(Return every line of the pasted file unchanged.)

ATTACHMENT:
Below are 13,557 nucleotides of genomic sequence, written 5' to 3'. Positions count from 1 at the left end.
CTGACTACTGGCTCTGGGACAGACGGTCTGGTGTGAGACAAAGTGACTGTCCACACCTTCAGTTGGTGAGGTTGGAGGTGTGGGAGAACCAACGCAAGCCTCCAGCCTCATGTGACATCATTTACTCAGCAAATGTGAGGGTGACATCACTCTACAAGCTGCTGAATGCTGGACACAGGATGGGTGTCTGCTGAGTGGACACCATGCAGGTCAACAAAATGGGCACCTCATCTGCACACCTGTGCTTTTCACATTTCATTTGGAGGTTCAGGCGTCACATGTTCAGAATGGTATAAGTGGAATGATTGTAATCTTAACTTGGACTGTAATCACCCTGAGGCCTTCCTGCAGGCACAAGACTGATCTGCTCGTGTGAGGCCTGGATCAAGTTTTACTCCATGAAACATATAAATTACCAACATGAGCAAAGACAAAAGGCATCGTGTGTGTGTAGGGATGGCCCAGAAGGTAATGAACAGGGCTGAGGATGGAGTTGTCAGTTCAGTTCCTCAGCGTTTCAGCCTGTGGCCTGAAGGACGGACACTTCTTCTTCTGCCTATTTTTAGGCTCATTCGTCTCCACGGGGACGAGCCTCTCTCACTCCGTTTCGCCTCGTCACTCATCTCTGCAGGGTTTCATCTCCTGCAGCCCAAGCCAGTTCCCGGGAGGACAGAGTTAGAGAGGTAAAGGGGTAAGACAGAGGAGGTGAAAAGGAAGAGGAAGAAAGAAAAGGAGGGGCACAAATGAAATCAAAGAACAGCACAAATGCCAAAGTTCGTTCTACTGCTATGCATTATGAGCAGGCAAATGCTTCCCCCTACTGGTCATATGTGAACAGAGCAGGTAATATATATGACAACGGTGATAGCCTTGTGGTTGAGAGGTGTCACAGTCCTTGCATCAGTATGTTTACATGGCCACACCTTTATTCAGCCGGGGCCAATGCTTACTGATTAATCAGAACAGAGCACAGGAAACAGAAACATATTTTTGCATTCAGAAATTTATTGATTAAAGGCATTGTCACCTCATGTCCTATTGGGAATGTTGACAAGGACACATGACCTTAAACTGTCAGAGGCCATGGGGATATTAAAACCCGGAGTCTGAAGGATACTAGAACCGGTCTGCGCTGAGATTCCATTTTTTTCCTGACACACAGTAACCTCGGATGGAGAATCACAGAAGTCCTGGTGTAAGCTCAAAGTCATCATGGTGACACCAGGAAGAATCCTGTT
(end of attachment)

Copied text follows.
Below are 13,557 nucleotides of genomic sequence, written 5' to 3'. Positions count from 1 at the left end.
CTGACTACTGGCTCTGGGACAGACGGTCTGGTGTGAGACAAAGTGACTGTCCACACCTTCAGTTGGTGAGGTTGGAGGTGTGGGAGAACCAACGCAAGCCTCCAGCCTCATGTGACATCATTTACTCAGCAAATGTGAGGGTGACATCACTCTACAAGCTGCTGAATGCTGGACACAGGATGGGTGTCTGCTGAGTGGACACCATGCAGGTCAACAAAATGGGCACCTCATCTGCACACCTGTGCTTTTCACATTTCATTTGGAGGTTCAGGCGTCACATGTTCAGAATGGTATAAGTGGAATGATTGTAATCTTAACTTGGACTGTAATCACCCTGAGGCCTTCCTGCAGGCACAAGACTGATCTGCTCGTGTGAGGCCTGGATCAAGTTTTACTCCATGAAACATATAAATTACCAACATGAGCAAAGACAAAAGGCATCGTGTGTGTGTAGGGATGGCCCAGAAGGTAATGAACAGGGCTGAGGATGGAGTTGTCAGTTCAGTTCCTCAGCGTTTCAGCCTGTGGCCTGAAGGACGGACACTTCTTCTTCTGCCTATTTTTAGGCTCATTCGTCTCCACGGGGACGAGCCTCTCTCACTCCGTTTCGCCTCGTCACTCATCTCTGCAGGGTTTCATCTCCTGCAGCCCAAGCCAGTTCCCGGGAGGACAGAGTTAGAGAGGTAAAGGGGTAAGACAGAGGAGGTGAAAAGGAAGAGGAAGAAAGAAAAGGAGGGGCACAAATGAAATCAAAGAACAGCACAAATGCCAAAGTTCGTTCTACTGCTATGCATTATGAGCAGGCAAATGCTTCCCCCTACTGGTCATATGTGAACAGAGCAGGTAATATATATGACAACGGTGATAGCCTTGTGGTTGAGAGGTGTCACAGTCCTTGCATCAGTATGTTTACATGGCCACACCTTTATTCAGCCGGGGCCAATGCTTACTGATTAATCAGAACAGAGCACAGGAAACAGAAACATATTTTTGCATTCAGAAATTTATTGATTAAAGGCATTGTCACCTCATGTCCTATTGGGAATGTTGACAAGGACACATGACCTTAAACTGTCAGAGGCCATGGGGATATTAAAACCCGGAGTCTGAAGGATACTAGAACCGGTCTGCGCTGAGATTCCATTTTTTTCCTGACACACAGTAACCTCGGATGGAGAATCACAGAAGTCCTGGTGTAAGCTCAAAGTCATCATGGTGACACCAGGAAGAATCCTGTT